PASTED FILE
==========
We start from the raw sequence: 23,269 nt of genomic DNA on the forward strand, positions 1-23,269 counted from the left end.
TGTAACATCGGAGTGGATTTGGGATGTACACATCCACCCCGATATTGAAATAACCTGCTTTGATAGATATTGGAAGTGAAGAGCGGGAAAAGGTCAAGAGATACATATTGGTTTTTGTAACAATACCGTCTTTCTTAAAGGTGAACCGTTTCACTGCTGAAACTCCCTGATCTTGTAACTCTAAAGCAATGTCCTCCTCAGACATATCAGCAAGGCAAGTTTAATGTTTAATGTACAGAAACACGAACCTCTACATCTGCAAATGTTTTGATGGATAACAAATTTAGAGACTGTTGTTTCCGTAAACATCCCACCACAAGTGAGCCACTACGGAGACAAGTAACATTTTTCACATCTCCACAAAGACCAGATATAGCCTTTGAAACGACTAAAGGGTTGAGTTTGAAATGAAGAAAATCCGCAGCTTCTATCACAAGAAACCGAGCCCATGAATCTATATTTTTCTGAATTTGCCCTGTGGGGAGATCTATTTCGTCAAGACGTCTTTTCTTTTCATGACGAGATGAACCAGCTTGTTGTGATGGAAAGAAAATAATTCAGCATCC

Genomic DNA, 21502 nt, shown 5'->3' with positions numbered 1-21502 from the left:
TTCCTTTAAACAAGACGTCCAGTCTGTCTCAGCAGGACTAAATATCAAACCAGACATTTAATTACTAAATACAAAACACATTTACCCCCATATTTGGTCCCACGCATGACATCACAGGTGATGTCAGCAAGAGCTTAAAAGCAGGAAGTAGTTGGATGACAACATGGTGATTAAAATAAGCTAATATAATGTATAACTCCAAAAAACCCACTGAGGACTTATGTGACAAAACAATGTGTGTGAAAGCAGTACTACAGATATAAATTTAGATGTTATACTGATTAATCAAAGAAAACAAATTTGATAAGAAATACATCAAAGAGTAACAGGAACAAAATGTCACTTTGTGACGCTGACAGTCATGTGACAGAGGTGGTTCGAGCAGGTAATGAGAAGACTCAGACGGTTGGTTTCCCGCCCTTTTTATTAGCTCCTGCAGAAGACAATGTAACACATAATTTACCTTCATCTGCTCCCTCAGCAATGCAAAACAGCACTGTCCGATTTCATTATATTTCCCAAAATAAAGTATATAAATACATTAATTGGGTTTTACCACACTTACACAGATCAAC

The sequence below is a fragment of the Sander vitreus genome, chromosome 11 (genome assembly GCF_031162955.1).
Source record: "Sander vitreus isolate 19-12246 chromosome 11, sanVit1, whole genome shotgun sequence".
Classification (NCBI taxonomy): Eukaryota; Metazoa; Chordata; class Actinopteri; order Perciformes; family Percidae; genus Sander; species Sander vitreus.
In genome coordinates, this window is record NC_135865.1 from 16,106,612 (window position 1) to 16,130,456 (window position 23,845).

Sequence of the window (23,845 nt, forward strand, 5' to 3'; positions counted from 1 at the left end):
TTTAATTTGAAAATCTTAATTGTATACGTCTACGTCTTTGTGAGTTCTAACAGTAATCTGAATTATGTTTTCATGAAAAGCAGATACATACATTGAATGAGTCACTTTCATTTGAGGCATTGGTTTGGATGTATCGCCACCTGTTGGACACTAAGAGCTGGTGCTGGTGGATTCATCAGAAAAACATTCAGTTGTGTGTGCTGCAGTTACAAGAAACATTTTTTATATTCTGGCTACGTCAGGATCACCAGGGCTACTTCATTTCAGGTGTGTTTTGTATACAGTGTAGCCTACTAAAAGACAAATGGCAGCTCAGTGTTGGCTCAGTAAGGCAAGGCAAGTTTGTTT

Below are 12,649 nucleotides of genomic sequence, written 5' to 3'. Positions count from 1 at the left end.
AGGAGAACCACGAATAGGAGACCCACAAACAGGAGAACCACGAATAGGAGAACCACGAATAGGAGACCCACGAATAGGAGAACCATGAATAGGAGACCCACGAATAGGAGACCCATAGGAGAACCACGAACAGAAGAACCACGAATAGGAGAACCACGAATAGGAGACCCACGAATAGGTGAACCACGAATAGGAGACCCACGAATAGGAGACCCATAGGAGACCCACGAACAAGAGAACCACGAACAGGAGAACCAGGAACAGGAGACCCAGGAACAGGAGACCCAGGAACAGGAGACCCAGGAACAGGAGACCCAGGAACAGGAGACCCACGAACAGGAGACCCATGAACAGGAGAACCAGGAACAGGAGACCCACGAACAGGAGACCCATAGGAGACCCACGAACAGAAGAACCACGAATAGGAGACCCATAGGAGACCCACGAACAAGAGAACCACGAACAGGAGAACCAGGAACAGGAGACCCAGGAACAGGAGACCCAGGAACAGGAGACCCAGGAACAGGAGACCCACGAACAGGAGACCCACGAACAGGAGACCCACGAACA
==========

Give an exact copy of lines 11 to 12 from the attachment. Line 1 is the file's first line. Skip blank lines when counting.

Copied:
Below are 12,649 nucleotides of genomic sequence, written 5' to 3'. Positions count from 1 at the left end.
AGGAGAACCACGAATAGGAGACCCACAAACAGGAGAACCACGAATAGGAGAACCACGAATAGGAGACCCACGAATAGGAGAACCATGAATAGGAGACCCACGAATAGGAGACCCATAGGAGAACCACGAACAGAAGAACCACGAATAGGAGAACCACGAATAGGAGACCCACGAATAGGTGAACCACGAATAGGAGACCCACGAATAGGAGACCCATAGGAGACCCACGAACAAGAGAACCACGAACAGGAGAACCAGGAACAGGAGACCCAGGAACAGGAGACCCAGGAACAGGAGACCCAGGAACAGGAGACCCAGGAACAGGAGACCCACGAACAGGAGACCCATGAACAGGAGAACCAGGAACAGGAGACCCACGAACAGGAGACCCATAGGAGACCCACGAACAGAAGAACCACGAATAGGAGACCCATAGGAGACCCACGAACAAGAGAACCACGAACAGGAGAACCAGGAACAGGAGACCCAGGAACAGGAGACCCAGGAACAGGAGACCCAGGAACAGGAGACCCACGAACAGGAGACCCACGAACAGGAGACCCACGAACA